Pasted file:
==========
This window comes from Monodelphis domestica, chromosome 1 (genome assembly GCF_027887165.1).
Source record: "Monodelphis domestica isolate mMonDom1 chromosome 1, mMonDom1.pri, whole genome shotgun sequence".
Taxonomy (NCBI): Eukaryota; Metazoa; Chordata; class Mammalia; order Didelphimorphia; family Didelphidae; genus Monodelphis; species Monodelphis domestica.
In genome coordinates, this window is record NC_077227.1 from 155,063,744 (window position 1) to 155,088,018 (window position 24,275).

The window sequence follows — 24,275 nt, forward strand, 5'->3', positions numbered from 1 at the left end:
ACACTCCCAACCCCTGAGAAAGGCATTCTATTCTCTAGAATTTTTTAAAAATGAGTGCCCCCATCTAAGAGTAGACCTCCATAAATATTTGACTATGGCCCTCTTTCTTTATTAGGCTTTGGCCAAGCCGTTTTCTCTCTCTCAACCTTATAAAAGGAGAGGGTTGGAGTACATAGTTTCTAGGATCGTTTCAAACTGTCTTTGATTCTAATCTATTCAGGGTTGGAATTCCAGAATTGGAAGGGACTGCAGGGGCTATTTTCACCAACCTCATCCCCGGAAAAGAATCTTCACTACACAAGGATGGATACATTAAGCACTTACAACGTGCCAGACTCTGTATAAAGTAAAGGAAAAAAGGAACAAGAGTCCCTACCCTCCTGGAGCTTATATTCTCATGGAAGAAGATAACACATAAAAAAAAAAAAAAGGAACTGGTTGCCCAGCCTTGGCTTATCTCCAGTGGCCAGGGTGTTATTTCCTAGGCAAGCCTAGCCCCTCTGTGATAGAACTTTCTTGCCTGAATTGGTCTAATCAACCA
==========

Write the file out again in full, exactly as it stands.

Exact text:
This window comes from Monodelphis domestica, chromosome 1 (genome assembly GCF_027887165.1).
Source record: "Monodelphis domestica isolate mMonDom1 chromosome 1, mMonDom1.pri, whole genome shotgun sequence".
Taxonomy (NCBI): Eukaryota; Metazoa; Chordata; class Mammalia; order Didelphimorphia; family Didelphidae; genus Monodelphis; species Monodelphis domestica.
In genome coordinates, this window is record NC_077227.1 from 155,063,744 (window position 1) to 155,088,018 (window position 24,275).

The window sequence follows — 24,275 nt, forward strand, 5'->3', positions numbered from 1 at the left end:
ACACTCCCAACCCCTGAGAAAGGCATTCTATTCTCTAGAATTTTTTAAAAATGAGTGCCCCCATCTAAGAGTAGACCTCCATAAATATTTGACTATGGCCCTCTTTCTTTATTAGGCTTTGGCCAAGCCGTTTTCTCTCTCTCAACCTTATAAAAGGAGAGGGTTGGAGTACATAGTTTCTAGGATCGTTTCAAACTGTCTTTGATTCTAATCTATTCAGGGTTGGAATTCCAGAATTGGAAGGGACTGCAGGGGCTATTTTCACCAACCTCATCCCCGGAAAAGAATCTTCACTACACAAGGATGGATACATTAAGCACTTACAACGTGCCAGACTCTGTATAAAGTAAAGGAAAAAAGGAACAAGAGTCCCTACCCTCCTGGAGCTTATATTCTCATGGAAGAAGATAACACATAAAAAAAAAAAAAAGGAACTGGTTGCCCAGCCTTGGCTTATCTCCAGTGGCCAGGGTGTTATTTCCTAGGCAAGCCTAGCCCCTCTGTGATAGAACTTTCTTGCCTGAATTGGTCTAATCAACCA